As we head into the holiday season, more and more of us will be thinking about the toll the festivities take on our waistline. It's not enough that we are faced with "goodies" when we attend parties and holiday gatherings. In addition, we seem to "run into" fattening hors doerves and desserts in places that don't usually involve food! I'm referring to hair salons, offices, schools, stores, car shops, etc.
I want to begin by making clear that I don't believe in assigning judgement to ourselves or others when we decide for whatever reason, that we in fact don't want to "work on" a particular issue. We all have our reasons for not needing to achieve perfection, and it's called being human! There's no virtue in driving ourselves crazy to meet expectations others have for us. Nor should we aspire to a tombstone that says, "She weighted 110 lbs. for most of her adult life".
I do,however, want to address the readers' dilemmas, above. The two questions are both from readers who are attempting to DIET. And herein lies my answer. DIETS DON'T WORK! (I've tried them myself, just to make sure!) Diets are about deprivation. The first reader deprives themselves for 3 weeks. The second reader deprives themselves everyday all-day, until evening.
The notion of being on a diet implies that someday you will be off.
So you may wonder, "How do I stay on my diet?" And I must answer by asking you another, more appropriate question:
What do you really want?
We are all capable of doing behavior we really don't want to do, but think we should do, for varying lengths of time. Depending on the person, you can engage in adverse behavior for a week, maybe two, three, perhaps for a month, and for others maybe much longer. So too with "staying on a diet". However, there comes a point when everyone wants to go back to their "normal" behavior, ie the behavior you're really comfortable with, the behavior that makes you you. Sooner or later, it becomes harder and harder to be someone else, whose behavior isn't really consistent with what you ultimately want.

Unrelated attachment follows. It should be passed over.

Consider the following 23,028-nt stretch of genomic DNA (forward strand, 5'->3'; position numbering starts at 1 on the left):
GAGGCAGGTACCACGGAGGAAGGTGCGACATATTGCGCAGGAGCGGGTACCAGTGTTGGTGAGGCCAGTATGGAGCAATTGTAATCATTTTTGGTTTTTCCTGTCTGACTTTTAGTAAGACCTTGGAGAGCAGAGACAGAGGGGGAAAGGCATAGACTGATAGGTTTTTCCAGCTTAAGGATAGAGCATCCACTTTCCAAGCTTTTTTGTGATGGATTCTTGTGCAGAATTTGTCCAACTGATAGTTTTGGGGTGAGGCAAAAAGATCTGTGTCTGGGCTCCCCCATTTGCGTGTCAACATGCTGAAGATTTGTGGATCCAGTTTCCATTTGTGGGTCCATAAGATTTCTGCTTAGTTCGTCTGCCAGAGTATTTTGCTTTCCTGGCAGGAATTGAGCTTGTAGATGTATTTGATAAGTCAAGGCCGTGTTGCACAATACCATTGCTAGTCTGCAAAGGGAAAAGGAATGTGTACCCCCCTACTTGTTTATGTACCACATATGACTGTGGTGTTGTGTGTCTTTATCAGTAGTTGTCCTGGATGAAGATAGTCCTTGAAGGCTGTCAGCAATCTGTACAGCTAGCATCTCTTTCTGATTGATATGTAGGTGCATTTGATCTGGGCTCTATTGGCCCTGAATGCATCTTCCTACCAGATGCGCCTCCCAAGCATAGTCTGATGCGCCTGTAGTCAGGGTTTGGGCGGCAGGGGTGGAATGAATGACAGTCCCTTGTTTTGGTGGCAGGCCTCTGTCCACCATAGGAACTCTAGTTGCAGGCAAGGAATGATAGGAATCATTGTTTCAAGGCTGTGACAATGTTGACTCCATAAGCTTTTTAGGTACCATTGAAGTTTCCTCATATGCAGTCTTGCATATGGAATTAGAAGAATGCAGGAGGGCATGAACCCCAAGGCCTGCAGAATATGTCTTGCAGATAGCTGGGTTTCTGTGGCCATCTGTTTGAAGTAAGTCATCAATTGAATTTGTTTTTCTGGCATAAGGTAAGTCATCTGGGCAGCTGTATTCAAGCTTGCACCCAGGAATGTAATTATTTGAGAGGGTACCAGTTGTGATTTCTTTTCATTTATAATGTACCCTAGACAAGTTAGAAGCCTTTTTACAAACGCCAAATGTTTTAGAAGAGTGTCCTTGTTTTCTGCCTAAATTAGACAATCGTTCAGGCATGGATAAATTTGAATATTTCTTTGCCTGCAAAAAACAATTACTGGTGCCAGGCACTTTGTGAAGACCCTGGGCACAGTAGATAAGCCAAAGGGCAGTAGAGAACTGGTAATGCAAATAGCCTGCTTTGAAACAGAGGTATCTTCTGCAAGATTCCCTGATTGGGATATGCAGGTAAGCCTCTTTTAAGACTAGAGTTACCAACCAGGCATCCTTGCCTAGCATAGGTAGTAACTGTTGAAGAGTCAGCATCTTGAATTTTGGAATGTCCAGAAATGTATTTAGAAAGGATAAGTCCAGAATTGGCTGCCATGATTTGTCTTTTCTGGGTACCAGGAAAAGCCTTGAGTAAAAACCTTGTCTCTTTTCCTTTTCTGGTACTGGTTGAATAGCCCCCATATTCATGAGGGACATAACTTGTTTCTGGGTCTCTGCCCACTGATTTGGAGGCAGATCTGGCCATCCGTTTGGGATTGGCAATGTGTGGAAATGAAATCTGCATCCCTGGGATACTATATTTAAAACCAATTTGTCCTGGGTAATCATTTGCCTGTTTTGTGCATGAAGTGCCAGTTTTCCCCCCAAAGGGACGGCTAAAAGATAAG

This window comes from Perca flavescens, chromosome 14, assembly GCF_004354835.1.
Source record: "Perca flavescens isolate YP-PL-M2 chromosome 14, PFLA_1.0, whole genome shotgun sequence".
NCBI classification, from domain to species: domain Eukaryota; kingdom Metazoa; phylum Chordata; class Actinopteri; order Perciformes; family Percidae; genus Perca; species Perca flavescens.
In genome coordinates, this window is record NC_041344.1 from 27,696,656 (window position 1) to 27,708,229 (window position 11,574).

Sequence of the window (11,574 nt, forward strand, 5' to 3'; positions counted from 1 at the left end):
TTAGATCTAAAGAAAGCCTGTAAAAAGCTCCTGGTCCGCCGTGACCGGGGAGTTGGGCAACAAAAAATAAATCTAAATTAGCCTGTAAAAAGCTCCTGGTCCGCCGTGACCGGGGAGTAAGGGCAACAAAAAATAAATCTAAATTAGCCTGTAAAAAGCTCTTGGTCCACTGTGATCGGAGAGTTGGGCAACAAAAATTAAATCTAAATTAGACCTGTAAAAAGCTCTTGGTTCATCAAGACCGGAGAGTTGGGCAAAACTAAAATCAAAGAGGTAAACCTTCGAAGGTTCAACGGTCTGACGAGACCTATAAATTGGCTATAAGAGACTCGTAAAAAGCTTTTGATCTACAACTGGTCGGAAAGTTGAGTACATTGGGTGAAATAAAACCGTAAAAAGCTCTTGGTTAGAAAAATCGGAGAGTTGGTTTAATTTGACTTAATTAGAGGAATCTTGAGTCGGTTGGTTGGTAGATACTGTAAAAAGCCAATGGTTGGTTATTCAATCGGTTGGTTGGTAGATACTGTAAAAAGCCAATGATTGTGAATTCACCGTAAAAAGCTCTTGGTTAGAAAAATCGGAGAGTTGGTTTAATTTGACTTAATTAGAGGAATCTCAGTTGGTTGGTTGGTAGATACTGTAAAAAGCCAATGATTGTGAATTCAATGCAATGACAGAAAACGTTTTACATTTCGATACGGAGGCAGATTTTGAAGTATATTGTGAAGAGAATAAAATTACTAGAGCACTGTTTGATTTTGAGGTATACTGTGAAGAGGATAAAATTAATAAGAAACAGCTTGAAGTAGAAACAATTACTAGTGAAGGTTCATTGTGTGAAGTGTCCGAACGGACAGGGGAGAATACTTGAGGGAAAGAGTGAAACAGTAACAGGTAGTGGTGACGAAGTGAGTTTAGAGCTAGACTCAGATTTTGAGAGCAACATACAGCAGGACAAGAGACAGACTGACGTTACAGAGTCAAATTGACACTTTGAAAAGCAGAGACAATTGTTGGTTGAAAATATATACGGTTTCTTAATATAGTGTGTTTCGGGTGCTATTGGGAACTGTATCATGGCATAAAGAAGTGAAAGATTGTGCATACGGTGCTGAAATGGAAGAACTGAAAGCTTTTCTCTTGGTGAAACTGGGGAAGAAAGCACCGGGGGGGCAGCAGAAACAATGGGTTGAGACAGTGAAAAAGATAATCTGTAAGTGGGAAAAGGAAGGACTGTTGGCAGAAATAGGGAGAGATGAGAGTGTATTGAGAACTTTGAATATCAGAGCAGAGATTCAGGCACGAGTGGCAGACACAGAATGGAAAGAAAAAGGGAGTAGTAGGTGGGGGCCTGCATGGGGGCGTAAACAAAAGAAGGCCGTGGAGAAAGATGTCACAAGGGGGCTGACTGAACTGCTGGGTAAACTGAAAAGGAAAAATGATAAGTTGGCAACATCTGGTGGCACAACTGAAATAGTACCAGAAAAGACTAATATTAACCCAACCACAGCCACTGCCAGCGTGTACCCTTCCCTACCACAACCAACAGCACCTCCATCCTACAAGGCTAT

So simply put, ultimately, we all end up doing what we really want. Therefore, in order to change your eating habits, you don't need to go on a diet. You don't need to starve yourself. You don't need deprivation. You don't need willpower. Instead, you just need ONE important ingredient:
You need to really and truly want to change your eating and exercise habits (so you can be healthier/look different/ improve your overall fitness.) When one eats to live (instead of living to eat), the entire function of eating changes from excessive compulsive behavior to instead, fueling your body like you fill up your car with gas. The goals become different.
Your behavior changes because your purpose for eating changes. When you want to eat in accordance with healthy living, there is no struggle, since you're doing what you want.
No amount of "willpower" lasts forever. The word implies attempting to gain "power" over your thoughts, actions, (your will). You don't need to "overtake your will" when what you want is to eat healthily. In addition, since eating healthily is not about deprivation, you don't need to assign words like "good or "bad" to any particular food. Quantities become more appropriate (less compulsive) as well.
There are many weight loss programs as well as private nutritionists who can teach you about healthy eating. Like any other subject, professionals in the field can coach you on what might be the best eating and exercise plan for you.The key is recognizing it's up to you to take responsibility for what you truly want.
If you're interested in further discussion about my own weight loss, I wrote an article (Thinking to Thin) which was published in Rochester Magazine, January-February 2011 issue.